Canada has recently passed a new Investment Canada Act which gives the Cabinet the power to block a foreign corporate takeover in the interests of national security. While it may not be clear what constitutes “national security,” the Nortel auction is a clear example of where this act can be applied.
In RIM’s most recent press release, they outlined that they are on board with the Investment Canada Act and wish it to be applied. “RIM believes that the loss of Canadian ownership of Nortel’s CDMA and Long Term Evolution Access businesses may significantly, adversely affect national interests, with potential national security implications, and that the Government of Canada should review the situation closely.”
The Canadian Industry Minister Tony Clement doesn’t seem to be showing any interest in the matter and has publicly said he “cannot interfere” in Nortel’s legal court-managed U. S. Chapter 11 corporate reorganization.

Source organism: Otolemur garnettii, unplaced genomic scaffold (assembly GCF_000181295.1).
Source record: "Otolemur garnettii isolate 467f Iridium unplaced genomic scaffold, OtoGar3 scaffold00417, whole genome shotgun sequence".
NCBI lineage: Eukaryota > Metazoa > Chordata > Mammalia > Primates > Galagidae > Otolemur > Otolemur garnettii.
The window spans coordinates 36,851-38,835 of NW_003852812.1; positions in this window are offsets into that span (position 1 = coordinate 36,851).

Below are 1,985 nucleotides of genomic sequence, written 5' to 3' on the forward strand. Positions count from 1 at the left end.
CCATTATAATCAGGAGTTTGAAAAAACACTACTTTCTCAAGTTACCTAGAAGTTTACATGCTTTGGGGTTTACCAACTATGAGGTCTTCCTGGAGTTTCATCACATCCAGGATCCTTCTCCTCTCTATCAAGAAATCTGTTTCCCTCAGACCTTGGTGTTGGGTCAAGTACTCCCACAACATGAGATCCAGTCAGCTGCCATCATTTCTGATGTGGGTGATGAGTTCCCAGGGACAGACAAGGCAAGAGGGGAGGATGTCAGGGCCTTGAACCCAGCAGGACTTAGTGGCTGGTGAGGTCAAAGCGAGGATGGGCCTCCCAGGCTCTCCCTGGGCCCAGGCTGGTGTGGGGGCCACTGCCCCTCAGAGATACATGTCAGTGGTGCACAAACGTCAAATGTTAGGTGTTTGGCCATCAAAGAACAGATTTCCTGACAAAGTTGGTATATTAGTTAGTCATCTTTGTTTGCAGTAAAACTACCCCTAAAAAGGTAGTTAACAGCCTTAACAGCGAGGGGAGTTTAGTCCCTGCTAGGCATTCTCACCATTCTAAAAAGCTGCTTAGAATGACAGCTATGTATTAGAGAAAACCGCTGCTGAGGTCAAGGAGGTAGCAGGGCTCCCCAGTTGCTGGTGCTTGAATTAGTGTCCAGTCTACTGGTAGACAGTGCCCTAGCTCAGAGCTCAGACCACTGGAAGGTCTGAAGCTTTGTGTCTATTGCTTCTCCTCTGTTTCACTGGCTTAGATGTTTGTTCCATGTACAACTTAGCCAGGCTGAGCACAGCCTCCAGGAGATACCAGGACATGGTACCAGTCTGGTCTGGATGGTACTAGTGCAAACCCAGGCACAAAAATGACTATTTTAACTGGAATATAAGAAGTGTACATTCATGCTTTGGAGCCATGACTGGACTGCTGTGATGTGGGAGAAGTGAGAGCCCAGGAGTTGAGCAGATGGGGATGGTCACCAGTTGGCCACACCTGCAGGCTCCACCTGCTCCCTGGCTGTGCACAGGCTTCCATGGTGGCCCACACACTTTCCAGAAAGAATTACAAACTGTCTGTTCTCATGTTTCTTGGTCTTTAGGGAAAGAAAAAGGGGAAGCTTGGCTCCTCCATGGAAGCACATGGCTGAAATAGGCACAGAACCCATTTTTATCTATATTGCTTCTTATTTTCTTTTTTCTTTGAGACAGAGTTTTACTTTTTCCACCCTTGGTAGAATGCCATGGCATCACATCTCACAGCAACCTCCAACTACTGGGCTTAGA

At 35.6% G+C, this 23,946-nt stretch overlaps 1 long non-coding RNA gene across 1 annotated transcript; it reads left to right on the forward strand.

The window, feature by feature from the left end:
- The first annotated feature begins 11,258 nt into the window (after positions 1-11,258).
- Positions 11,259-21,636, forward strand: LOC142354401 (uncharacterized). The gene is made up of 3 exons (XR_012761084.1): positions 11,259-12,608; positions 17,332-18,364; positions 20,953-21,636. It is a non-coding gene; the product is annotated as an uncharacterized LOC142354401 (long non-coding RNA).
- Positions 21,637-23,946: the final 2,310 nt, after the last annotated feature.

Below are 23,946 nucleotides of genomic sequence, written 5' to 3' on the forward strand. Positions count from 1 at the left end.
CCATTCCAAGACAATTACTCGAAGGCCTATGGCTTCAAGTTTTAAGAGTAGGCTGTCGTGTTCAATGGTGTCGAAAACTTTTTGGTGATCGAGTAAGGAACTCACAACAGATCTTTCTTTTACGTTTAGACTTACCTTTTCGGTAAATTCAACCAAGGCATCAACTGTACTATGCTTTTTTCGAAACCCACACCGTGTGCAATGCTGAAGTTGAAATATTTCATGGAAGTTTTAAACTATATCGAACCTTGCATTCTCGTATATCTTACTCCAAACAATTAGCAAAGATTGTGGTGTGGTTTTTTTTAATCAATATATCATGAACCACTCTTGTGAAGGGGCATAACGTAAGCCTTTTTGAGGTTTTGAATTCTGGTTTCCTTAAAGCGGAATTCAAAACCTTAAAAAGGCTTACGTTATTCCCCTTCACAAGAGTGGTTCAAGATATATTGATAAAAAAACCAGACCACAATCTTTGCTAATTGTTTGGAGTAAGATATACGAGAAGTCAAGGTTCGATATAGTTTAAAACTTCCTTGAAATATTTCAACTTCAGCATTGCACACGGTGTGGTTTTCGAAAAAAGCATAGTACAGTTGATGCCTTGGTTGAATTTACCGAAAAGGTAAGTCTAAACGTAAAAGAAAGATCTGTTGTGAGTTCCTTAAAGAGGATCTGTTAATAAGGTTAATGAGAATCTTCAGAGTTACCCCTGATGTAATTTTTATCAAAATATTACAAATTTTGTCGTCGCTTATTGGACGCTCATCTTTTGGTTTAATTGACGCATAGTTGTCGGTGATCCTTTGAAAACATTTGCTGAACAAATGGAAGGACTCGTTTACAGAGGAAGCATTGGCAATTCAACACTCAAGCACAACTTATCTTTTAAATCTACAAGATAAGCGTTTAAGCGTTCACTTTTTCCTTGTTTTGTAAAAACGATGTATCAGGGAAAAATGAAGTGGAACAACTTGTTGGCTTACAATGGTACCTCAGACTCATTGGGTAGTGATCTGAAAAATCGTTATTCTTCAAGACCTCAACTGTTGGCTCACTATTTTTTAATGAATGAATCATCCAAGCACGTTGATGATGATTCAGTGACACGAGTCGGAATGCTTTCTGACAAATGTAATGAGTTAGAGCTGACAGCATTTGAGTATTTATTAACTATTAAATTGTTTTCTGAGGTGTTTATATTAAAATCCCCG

Major bids for the CDMA and LTE techonlogy are coming from Finland’s Nokia. While Finland doesn’t pose a national security threat in the traditional sense, the lose of this technology will almost certainly have an adverse economic impact.
Implementing LTE technology on Canadian BlackBerry devices is going to give our economy a much needed boost of wireless infrastructure and pushing this technology forward is going to create jobs. The Canadian government is in a position to help a company that is creating jobs at home, rather than shipping our home grown technology abroad.